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Pavic amplifies APES

South teacher to help create AP curriculum
Zidan Ayoob
growing minds: Science teacher Lisa Pavic instructs her biology students about plants in the South greenhouse. Pavic believes that students learn better when they have real-life examples, and way to apply their knowledge.

Science Teacher Lisa Pavic has joined the College Board Development Committee, a committee which aims to advance the careers of higher education professionals, to improve Advanced Placement Environmental Science (APES) classes across the country.

College Board, which administers standardized tests, such as AP exams and the SAT, has a separate committees to develop its AP tests. Pavic was asked to join the APES committee for one year, with an option to renew for an extra two years, because of her past experience in the Project-Based Learning (PBL) program. The PBL is a separate College Board program that strives to make class curriculum engaging, Pavic said.

The biggest change Pavic and the other members of College Board Development Committee are trying to make with AP classes and exams is to prove to students that educators appreciate expertise over memorizing. Using the APES Exam Description as a guide, Pavic creates projects that encompass main ideas related to both the APES class and the AP exam. In Pavics class, College Board ideas are being taught through projects rather than lectures, Pavic  said.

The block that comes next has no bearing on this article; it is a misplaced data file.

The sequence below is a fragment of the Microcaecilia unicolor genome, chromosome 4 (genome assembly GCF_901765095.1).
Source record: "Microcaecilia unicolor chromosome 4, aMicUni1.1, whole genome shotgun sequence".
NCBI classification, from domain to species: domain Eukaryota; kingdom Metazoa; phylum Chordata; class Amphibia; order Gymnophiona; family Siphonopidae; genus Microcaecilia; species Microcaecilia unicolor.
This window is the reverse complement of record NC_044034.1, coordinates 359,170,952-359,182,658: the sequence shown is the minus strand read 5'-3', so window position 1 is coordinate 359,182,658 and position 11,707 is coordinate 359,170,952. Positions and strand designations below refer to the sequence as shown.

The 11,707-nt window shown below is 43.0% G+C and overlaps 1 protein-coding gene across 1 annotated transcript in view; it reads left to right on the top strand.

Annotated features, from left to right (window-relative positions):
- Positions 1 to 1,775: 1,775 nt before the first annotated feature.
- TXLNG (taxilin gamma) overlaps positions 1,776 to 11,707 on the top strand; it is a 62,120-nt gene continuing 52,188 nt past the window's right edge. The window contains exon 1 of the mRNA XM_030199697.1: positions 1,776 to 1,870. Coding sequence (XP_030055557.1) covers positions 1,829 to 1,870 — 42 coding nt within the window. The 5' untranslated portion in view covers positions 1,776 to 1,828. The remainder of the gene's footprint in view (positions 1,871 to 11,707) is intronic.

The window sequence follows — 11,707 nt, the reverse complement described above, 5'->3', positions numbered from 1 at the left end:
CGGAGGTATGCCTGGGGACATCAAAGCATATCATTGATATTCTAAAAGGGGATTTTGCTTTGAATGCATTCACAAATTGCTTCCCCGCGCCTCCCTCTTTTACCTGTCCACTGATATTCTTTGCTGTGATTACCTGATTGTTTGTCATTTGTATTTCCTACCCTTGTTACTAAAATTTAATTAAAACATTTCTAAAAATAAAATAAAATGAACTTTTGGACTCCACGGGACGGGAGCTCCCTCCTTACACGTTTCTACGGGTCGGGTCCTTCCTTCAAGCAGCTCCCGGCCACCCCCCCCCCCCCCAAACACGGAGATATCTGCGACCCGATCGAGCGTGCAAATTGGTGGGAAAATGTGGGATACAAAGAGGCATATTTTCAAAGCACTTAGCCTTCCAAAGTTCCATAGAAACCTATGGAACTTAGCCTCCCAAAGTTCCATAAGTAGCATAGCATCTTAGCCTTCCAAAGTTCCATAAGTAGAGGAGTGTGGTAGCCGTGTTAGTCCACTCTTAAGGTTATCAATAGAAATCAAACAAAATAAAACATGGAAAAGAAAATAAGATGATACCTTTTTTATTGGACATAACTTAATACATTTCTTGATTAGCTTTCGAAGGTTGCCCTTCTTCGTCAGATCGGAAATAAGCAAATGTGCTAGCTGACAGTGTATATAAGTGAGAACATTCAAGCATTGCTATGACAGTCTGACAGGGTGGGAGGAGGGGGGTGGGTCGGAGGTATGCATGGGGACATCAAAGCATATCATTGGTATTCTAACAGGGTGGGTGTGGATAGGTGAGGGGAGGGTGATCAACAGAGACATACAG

“I’m really excited to be a part of that process because it shows students that [College Board cares] about skills and big picture ideas, [rather than] memorization,” Pavic said. “There are skills we want you to take into college [such as] being able to solve problems and being able to read a complex text [instead of just reading a textbook].”

One of Pavic’s APES students, senior Charlie Zebell, describes the class as independent and engaging. Pavic makes the class unique by using labs to convey important class materials, Zebell said. One of the unique aspects of APES is the project based portion. Unlike other lecture centric AP classes, students get to learn at their own pace, Zebell said.

“We were learning about oil fracking, which is extracting oil through rocks,” Zebell said, “We did a [multi day] project where we were an island community as a class [to learn more about how fracking effects communities].”

The main reason that APES is special is because of the life lessons that are taught and how it encourages students to enact change in the world, Pavic said.

“We have the potential to make change,” Pavic said, “[Part of APES is] learning that you have the chance to make a difference on your campus and in other realms of your life.”

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